New Zealand's Biological Heritage – a National Science Challenge
Published: 25 February 2014 - by Andrew Trevelyan
Landcare Research and Plant & Food Research are leading the development of a proposal for the New Zealand’s Biological Heritage national science challenge
Landcare Research and another Crown research institute, Plant & Food Research are leading the development of a proposal for one of the New Zealand Government’s ten National Science Challenges: New Zealand’s Biological Heritage.
The research undertaken in this Challenge will be designed to protect and manage New Zealand’s biodiversity, improve biosecurity and enhance the country’s resilience to harmful organisms.
There are four workstreams to the development of the proposal, which is due to be submitted to the Government by 28 April 2014.
With a broad range of stakeholder organisations being consulted over the proposal, the New Zealand Biological Heritage website has been established to help keep interested parties up to date with developments.
New Zealand’s Biological Heritage was one of ten National Science Challenges announced by the Government last year. The challenges have been designed to allow more strategic science investment with the aim of delivering major and enduring benefit for New Zealand.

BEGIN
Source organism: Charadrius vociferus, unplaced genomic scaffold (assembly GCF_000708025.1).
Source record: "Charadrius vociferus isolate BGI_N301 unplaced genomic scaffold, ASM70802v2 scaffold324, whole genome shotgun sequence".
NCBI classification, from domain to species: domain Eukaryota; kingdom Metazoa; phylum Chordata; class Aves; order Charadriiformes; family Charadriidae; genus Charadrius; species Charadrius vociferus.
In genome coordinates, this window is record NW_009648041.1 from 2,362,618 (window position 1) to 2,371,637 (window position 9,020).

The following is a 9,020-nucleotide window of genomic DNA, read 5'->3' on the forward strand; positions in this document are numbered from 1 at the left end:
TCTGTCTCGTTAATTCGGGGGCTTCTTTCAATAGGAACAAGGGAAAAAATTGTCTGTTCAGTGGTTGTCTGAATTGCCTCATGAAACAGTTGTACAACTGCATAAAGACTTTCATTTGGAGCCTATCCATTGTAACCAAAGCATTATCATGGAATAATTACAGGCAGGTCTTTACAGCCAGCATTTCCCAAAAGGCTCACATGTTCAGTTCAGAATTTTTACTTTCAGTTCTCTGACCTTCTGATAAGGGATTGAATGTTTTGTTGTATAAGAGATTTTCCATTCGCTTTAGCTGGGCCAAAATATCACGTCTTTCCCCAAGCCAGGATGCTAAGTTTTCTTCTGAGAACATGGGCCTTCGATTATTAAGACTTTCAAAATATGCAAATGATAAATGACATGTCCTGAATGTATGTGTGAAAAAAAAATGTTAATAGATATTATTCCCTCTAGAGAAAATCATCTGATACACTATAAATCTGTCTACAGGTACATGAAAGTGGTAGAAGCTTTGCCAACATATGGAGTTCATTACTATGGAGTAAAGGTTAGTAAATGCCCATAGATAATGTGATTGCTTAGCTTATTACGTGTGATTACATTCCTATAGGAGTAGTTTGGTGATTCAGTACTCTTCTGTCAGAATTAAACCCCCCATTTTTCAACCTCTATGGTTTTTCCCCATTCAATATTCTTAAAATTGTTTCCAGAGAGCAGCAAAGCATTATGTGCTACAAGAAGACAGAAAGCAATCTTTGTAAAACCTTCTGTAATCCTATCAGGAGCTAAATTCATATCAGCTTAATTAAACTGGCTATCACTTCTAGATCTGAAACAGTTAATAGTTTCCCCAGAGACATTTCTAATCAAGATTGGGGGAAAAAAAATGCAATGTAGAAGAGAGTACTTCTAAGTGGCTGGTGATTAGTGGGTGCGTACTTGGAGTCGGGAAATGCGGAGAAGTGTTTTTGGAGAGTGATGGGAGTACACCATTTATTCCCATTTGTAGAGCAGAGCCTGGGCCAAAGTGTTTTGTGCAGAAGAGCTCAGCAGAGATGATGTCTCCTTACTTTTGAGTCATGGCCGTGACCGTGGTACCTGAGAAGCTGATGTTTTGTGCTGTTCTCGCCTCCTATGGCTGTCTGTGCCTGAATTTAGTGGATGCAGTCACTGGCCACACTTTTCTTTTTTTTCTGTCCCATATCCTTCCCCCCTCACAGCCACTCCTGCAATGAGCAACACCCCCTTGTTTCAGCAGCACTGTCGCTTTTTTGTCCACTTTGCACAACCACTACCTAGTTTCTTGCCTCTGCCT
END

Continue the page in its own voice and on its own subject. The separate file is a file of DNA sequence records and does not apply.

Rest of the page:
What are the National Science Challenges?
The National Science Challenges are designed to take a more strategic approach to the government's science investment by targeting a series of goals, which, if they are achieved, would have major and enduring benefits for New Zealand. They provide an opportunity to align and focus New Zealand's research on large and complex issues by drawing scientists together from different institutions and across disciplines to achieve a common goal through collaboration.
Many of the issues facing New Zealand require new knowledge obtained through science and research. The Government has launched the Challenges to provide a means to address the most pressing of these complex issues. The Challenges will seek answers to questions of national significance to New Zealand by focusing effort and providing additional focus on key areas. The Challenges provide an opportunity to identify which issues are most important to New Zealand and will allow Government to take a targeted, cross-government approach to addressing them.